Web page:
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Beinn Alligin, Torridon

4.9
#68 of 81 in Nature in Scottish Highlands
Mountain · Hidden Gem · Nature / Park
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Beinn Alligin (Scottish Gaelic: Beinn Àilleagan) is one of the classic mountains of the Torridon region of Scotland, lying to the north of Loch Torridon, in the Highlands. The name Beinn Alligin is from the Scottish Gaelic, meaning Jewelled Hill. The mountain has two peaks of Munro status: Tom na Gruagaich (922 metres (3,025 ft)) to the south, and Sgùrr Mhòr at 986 metres (3,235 ft) to the north.
One of the most prominent features of Beinn Alligin is a great cleft known as Eag Dhubh na h-Eigheachd (black gash of the wailing) or Leum na Caillich, which cuts into the ridge south of the summit. It is the scar of the most spectacular rockslide or rock avalanche in Britain, which runs out into the corrie of Toll a' Mhadaidh Mor. It occurred around 3750 years ago and is around 3.5 million cubic metres in volume. According to local folklore shepherds on the mountain would hear cries from the gash; those who investigated the source of these cries would inevitably fall to their deaths.
Beinn Alligin lies on the National Trust for Scotland's Torridon Estate, which has been owned by the charity since 1967, and forms part of both a Site of Special Scientific Interest (SSSI) and a Special Area of Conservation (SAC).
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Beinn Alligin reviews

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TripAdvisor traveler rating 4.5
7 reviews
Google
4.8
TripAdvisor
  • The traverse was a great walk with my daughter. Its hard going up but the views were spectacular and the travers itself was well worth the effort. We parked in the carpark at the bottom and headed... 
    The traverse was a great walk with my daughter. Its hard going up but the views were spectacular and the travers itself was well worth the effort. We parked in the carpark at the bottom and headed...  more »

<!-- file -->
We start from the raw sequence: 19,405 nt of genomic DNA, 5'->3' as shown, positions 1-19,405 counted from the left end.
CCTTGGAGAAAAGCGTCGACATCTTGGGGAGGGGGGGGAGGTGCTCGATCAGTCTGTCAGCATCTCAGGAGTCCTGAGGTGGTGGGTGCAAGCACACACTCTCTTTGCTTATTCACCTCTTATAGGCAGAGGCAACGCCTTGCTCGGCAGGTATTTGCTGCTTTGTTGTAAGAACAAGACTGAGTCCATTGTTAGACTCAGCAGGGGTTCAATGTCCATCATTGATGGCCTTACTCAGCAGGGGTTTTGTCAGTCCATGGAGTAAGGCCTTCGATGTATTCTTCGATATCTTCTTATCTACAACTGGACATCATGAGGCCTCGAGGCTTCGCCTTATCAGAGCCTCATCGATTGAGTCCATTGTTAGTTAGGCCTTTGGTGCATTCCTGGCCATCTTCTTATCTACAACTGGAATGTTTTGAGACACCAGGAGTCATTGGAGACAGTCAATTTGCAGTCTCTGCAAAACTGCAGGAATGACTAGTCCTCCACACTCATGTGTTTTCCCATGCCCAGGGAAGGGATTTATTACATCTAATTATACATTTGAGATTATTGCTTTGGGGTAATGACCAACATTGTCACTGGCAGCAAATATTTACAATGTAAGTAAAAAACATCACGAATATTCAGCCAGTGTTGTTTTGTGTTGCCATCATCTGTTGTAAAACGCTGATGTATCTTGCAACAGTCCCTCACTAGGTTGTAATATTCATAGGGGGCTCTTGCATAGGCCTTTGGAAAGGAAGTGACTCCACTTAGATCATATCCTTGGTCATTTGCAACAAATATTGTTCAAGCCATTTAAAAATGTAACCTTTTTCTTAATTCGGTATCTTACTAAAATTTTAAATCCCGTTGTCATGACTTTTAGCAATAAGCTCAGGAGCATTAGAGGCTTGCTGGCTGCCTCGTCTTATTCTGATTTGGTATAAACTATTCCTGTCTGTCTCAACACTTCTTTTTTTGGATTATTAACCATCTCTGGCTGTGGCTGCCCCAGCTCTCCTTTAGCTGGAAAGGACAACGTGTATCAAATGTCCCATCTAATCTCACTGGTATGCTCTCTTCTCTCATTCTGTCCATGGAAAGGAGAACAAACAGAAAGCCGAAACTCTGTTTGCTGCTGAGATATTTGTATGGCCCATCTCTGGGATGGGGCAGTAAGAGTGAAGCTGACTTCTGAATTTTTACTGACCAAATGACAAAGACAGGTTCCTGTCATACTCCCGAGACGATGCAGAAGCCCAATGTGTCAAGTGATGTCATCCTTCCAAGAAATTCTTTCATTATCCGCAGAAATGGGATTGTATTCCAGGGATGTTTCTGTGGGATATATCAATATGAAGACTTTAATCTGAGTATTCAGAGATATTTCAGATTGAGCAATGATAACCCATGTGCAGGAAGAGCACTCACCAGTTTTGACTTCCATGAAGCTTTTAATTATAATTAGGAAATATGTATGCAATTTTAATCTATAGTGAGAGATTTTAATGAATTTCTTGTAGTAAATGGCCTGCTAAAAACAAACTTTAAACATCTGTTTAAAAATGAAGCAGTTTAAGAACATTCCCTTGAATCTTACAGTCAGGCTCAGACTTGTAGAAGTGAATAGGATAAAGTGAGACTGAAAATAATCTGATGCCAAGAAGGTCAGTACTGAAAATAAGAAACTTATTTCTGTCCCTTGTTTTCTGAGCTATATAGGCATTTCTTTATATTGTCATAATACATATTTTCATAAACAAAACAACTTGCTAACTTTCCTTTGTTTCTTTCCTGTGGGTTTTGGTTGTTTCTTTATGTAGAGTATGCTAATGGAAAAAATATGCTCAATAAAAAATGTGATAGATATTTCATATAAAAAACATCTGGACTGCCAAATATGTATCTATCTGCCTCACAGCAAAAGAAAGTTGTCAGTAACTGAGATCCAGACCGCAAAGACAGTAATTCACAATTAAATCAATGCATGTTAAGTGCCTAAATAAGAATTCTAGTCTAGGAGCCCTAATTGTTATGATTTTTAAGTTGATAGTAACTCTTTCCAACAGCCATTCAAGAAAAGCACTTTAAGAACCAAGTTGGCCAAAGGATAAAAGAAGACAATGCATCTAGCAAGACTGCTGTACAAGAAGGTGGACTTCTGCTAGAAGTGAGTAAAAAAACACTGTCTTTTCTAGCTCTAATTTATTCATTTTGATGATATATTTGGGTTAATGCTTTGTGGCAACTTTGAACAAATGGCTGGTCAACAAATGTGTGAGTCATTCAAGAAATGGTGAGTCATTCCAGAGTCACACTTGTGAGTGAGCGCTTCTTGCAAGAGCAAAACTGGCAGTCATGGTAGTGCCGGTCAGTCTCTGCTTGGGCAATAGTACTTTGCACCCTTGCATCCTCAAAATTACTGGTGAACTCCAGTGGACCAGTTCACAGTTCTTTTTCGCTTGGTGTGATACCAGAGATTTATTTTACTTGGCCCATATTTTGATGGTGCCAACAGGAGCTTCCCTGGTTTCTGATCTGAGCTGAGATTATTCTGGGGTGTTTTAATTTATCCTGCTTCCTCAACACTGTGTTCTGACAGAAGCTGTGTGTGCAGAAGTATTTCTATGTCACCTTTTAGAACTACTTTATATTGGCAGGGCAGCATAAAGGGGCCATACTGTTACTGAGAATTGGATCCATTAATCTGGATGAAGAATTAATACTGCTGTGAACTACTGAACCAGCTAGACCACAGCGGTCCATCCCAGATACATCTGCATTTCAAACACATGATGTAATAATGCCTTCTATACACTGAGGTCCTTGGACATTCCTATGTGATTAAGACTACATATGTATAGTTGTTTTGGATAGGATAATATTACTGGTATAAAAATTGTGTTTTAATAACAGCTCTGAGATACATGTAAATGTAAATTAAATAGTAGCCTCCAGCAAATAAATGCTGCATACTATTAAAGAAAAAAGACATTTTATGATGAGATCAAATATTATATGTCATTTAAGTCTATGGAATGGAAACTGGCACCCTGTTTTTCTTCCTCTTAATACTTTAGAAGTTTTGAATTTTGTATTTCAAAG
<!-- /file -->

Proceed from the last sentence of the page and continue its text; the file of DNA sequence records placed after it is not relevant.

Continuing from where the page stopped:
• A wonderful walk along a ridge with some exposure if you want. It is steep in places bit once onthe ridge the views open up lochs, mountains and islands. Very good standard of fitness is required. 
    A wonderful walk along a ridge with some exposure if you want. It is steep in places bit once onthe ridge the views open up lochs, mountains and islands. Very good standard of fitness is required.  more »
Google
  • Definitely a challenging but very rewarding hike. If you like a bit of scrabbling to the top and astonishing views, this is the hike for you!
  • What an amazing hill! It took us around 9 hours as i was struggling with a cold, but oh how much it was worth it! Went clockwise, quite good to get through the biggest ascent first (loads of stone stairs) and end up on the first munro. After that the descent from Tom Na G. and the final descent after the 3rd horn is the worst, descending on boulders/rocks so need to concentrate like crazy. In good visibility path is easy to follow and can be seen until Skye and all around the area - lovely place! In bad weather and snow i only recommend this hill for very expeirenced climbers though. Pictures for reference :)

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